Tech giant IBM has teamed up with battery maker LG Chem, the Ford Motor Company and others to use blockchain technology “to trace and validate ethically-sourced materials” for batteries and other products.
The group, which includes Chinese mining firm Zhejiang Huayou Cobalt and auditing specialist RCS Global, is starting with a pilot focused on cobalt sourced in the Democratic Republic of Congo (DRC).
The move comes amid increasing pressure on electric vehicle producers and their battery suppliers to ensure an ethical approach for procuring raw materials— and hot on the heels of another ‘sustainable cobalt’ initiative launched by South Korea’s Samsung SDI and Samsung Electronics, Germany’s BMW and chemicals group BASF.
Cheaper battery storage systems are less than 20 years away from becoming a "competitive" alternative to oil and gas-fired peaking plants, according to a new International Energy Agency (IEA) study.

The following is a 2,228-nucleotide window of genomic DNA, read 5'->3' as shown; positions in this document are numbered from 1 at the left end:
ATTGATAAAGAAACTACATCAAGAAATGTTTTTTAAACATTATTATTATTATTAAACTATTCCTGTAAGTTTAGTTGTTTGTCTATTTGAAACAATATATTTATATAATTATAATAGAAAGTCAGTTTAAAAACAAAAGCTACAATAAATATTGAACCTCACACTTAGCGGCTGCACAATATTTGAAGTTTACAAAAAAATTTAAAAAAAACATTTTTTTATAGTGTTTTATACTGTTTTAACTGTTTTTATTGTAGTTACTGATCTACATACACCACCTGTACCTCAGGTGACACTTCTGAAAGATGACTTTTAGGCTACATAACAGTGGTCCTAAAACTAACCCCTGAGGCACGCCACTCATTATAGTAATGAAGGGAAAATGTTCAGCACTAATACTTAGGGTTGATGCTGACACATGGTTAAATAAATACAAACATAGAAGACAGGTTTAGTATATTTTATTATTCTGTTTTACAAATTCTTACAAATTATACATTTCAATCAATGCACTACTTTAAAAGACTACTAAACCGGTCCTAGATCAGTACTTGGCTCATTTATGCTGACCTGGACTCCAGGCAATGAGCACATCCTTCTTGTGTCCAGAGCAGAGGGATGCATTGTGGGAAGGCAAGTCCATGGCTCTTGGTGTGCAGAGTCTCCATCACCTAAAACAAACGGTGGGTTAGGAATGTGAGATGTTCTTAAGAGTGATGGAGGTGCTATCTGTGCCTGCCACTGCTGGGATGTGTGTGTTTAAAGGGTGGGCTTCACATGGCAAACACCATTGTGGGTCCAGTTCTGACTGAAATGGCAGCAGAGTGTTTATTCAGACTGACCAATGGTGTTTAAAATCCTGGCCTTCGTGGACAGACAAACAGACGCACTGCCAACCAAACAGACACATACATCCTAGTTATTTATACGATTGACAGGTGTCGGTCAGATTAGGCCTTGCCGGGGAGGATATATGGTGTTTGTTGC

The cost of battery storage is projected to “decline fast” by 2040 and global BESS capacity could reach 220 giagwatts by 2040, the IEA’s World Energy Outlook 2018 said.
This would see batteries "increasingly compete with gas-fired peaking plants to manage short-run fluctuations in supply and demand"— with the scenario’s projected need for global peaking capacity set to increase by three-quarters compared to 2017.
South Korean firms Samsung SDI and Samsung Electronics are teaming up with German car giant BMW and chemicals group BASF for a joint pilot cobalt mining project to “enhance sustainable mining” for batteries production.
The companies have signed a contract with the German overseas development support agency— Deutsche Gesellschaft für Internationale Zusammenarbeit (GIZ)— to launch the pilot in the Democratic Republic of the Congo (DRC).
In a carefully worded swipe at the European Chemicals Agency (ECA), Eurometaux’s Chris Herron (pictured) has warned of the need for pragmatism with regard to the battery industry— when it comes to creating a low-carbon European future with batteries at the very centre of things.